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Int J Clin Pharm. 2015 Dec;37(6):1206-12. doi: 10.1007/s11096-015-0187-z. Epub 2015 Sep 4.

Completeness of medication-related information in discharge letters and post-discharge general practitioner overviews.

Author information

1
Department of Hospital Pharmacy, Sint Lucas Andreas Hospital, Jan Tooropstraat 164, 1061 AE, Amsterdam, The Netherlands. elienuitvlugt@hotmail.com.
2
Department of Internal Medicine, Sint Lucas Andreas Hospital, Jan Tooropstraat 164, 1061 AE, Amsterdam, The Netherlands.
3
Department of Hospital Pharmacy, Sint Lucas Andreas Hospital, Jan Tooropstraat 164, 1061 AE, Amsterdam, The Netherlands.
4
Department of General Practice, EMGO Institute VU University Medical Center, Van der Boechorststraat 7, 1081 BT, Amsterdam, The Netherlands.
5
Department of Hospital Pharmacy, Sint Lucas Andreas Hospital, Jan Tooropstraat 164, 1061 AE, Amsterdam, The Netherlands. f.karapinar@slaz.nl.

Abstract

BACKGROUND:

Communication and documentation of medication-related information are needed to improve continuity of care.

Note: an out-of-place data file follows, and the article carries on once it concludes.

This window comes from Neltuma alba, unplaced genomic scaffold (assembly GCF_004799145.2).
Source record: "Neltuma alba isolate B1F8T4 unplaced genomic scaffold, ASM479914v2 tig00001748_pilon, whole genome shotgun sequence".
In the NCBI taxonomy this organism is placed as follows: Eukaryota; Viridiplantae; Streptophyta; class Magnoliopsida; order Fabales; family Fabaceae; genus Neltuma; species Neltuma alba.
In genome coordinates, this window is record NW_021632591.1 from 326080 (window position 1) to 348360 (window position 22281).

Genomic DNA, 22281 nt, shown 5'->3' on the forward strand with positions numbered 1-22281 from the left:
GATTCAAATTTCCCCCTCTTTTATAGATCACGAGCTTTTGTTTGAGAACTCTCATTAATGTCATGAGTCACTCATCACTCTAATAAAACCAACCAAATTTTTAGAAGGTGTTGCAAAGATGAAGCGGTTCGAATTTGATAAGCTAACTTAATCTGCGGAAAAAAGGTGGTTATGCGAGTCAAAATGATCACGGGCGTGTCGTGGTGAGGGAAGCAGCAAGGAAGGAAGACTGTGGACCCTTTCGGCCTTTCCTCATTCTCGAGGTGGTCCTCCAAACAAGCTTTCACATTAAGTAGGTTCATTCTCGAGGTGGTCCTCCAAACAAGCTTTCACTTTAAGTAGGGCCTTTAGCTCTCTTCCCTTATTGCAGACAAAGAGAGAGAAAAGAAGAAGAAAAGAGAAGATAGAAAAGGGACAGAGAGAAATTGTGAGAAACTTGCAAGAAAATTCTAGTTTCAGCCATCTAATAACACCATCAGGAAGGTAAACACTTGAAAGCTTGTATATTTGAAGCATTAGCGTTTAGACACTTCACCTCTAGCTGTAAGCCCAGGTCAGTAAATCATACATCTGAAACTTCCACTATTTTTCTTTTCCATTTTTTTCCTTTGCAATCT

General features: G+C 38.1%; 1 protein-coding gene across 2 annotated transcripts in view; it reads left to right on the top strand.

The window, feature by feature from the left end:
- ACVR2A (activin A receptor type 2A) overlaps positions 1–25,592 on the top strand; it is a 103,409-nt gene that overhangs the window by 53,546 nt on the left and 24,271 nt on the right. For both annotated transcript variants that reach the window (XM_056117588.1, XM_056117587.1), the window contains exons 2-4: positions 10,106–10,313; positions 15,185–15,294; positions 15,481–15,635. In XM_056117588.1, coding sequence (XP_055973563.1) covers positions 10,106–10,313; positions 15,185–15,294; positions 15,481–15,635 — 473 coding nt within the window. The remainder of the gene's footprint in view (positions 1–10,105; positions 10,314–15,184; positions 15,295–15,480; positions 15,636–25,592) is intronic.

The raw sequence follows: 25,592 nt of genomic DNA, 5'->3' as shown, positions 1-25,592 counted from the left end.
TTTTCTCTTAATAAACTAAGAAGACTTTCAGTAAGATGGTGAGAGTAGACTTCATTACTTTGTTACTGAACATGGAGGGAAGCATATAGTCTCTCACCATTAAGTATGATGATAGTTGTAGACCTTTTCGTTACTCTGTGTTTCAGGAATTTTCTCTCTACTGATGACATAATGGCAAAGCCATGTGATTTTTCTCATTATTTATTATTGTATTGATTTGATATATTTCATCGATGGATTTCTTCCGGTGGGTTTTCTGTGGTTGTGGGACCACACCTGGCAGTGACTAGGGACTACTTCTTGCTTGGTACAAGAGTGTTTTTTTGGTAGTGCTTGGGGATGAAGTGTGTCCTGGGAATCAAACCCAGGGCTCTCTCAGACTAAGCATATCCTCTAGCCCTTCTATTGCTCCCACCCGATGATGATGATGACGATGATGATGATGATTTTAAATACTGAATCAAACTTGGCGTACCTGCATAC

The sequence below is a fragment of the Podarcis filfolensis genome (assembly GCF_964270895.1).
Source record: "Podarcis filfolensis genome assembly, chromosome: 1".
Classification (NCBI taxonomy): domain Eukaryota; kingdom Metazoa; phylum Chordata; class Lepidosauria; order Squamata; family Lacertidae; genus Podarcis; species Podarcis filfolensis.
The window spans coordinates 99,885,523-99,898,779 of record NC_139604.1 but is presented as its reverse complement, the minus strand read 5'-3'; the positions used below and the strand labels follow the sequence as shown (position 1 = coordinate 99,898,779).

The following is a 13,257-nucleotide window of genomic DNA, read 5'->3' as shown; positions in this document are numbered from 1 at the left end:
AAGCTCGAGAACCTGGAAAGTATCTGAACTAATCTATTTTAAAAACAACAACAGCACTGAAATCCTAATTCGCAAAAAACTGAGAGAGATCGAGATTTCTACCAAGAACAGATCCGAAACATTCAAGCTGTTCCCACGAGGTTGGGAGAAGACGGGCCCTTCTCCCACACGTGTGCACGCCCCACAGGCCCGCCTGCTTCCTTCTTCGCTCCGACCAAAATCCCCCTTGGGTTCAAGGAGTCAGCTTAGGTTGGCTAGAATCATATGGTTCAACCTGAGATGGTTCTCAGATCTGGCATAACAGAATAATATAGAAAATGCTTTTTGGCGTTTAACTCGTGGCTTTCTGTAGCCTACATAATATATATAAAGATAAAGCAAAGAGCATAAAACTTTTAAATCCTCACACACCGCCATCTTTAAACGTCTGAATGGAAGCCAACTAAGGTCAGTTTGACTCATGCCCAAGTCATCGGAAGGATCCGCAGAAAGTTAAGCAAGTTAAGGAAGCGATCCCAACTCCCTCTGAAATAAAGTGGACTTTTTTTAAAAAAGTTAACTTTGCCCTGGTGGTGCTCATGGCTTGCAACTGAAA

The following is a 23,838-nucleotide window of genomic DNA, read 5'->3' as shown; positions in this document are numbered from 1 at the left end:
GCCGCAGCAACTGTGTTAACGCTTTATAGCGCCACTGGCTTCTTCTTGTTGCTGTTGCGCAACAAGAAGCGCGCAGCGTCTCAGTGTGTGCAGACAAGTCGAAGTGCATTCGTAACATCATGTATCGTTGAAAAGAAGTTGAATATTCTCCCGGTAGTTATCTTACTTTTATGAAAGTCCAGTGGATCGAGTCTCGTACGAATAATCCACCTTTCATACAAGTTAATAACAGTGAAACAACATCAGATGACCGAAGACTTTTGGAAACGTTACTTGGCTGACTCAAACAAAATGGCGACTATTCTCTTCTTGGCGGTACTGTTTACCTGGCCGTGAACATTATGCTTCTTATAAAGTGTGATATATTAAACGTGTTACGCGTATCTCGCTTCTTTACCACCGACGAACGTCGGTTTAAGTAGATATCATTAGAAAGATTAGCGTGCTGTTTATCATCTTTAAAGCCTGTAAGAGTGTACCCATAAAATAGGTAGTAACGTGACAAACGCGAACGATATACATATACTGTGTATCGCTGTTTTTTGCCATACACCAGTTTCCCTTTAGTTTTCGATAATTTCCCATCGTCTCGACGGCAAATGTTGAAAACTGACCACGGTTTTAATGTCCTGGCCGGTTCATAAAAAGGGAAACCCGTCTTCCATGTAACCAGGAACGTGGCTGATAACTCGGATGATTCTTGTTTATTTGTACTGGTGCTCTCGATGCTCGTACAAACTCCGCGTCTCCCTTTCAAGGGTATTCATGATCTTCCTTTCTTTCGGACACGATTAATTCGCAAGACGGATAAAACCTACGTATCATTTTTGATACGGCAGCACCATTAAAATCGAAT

OBJECTIVE:

To assess the completeness of medication-related information in discharge letters and post-discharge general practitioner (GP)-overviews.

SETTING:

A general teaching hospital in Amsterdam, the Netherlands.

METHOD:

An observational study was performed. Patients from several departments were included after medication reconciliation at hospital discharge. In liaison with the resident and patient, a pharmacy team prepared a Transitional Pharmaceutical Care (TPC)-overview of current medications, including changes and allergies. The resident was instructed to download the TPC-overview into the discharge letter instead of typing a self-made medication list. Medication overviews were gathered from the GP 2 weeks after the handover of the discharge letter. The TPC-overview (gold standard) was compared with the information in the discharge letter and post-discharge GP-overviews regarding correct medications and allergies. Descriptive data analysis was used.

MAIN OUTCOME MEASURE:

The number and percentage of complete medication-related information in the discharge letter and the GP-overview were compared to the TPC-overview.

RESULTS:

Ninety-nine patients were included. Medication-related information was complete in 62 (63 %) of 99 discharge letters. Sixteen of 99 GP-overviews (16 %) were complete. Communication of medication-related information increased documentation by the GP, but the medication history could still be incomplete, mainly regarding medication changes and allergies.

CONCLUSIONS:

Medication-related information is lost in discharge letters and GP-overviews post-discharge despite in-hospital medication reconciliation. This could result in discontinuity of care.

KEYWORDS:

Care transitions; Continuity of care; Hospital discharge; Medication errors; Medication reconciliation

PMID:
26337836
DOI:
10.1007/s11096-015-0187-z
[Indexed for MEDLINE]

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